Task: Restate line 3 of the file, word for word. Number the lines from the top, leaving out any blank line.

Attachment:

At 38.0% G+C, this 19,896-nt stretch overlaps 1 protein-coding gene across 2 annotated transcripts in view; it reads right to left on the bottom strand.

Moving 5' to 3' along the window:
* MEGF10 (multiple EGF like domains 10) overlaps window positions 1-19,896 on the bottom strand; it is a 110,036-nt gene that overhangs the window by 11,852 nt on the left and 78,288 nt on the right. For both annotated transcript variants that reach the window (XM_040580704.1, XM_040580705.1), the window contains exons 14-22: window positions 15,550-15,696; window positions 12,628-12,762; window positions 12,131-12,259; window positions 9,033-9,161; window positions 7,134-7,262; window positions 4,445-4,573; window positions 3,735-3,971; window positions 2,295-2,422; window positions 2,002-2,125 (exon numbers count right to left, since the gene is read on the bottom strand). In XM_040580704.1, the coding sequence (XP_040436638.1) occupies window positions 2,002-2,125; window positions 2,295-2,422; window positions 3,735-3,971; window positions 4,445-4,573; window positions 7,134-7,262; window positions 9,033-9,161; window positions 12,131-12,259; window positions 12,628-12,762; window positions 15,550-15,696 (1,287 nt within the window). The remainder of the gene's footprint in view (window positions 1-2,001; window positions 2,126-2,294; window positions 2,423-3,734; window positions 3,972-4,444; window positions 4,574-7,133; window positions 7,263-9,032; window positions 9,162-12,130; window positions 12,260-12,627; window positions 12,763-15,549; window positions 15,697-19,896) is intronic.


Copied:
* MEGF10 (multiple EGF like domains 10) overlaps window positions 1-19,896 on the bottom strand; it is a 110,036-nt gene that overhangs the window by 11,852 nt on the left and 78,288 nt on the right. For both annotated transcript variants that reach the window (XM_040580704.1, XM_040580705.1), the window contains exons 14-22: window positions 15,550-15,696; window positions 12,628-12,762; window positions 12,131-12,259; window positions 9,033-9,161; window positions 7,134-7,262; window positions 4,445-4,573; window positions 3,735-3,971; window positions 2,295-2,422; window positions 2,002-2,125 (exon numbers count right to left, since the gene is read on the bottom strand). In XM_040580704.1, the coding sequence (XP_040436638.1) occupies window positions 2,002-2,125; window positions 2,295-2,422; window positions 3,735-3,971; window positions 4,445-4,573; window positions 7,134-7,262; window positions 9,033-9,161; window positions 12,131-12,259; window positions 12,628-12,762; window positions 15,550-15,696 (1,287 nt within the window). The remainder of the gene's footprint in view (window positions 1-2,001; window positions 2,126-2,294; window positions 2,423-3,734; window positions 3,972-4,444; window positions 4,574-7,133; window positions 7,263-9,032; window positions 9,162-12,130; window positions 12,260-12,627; window positions 12,763-15,549; window positions 15,697-19,896) is intronic.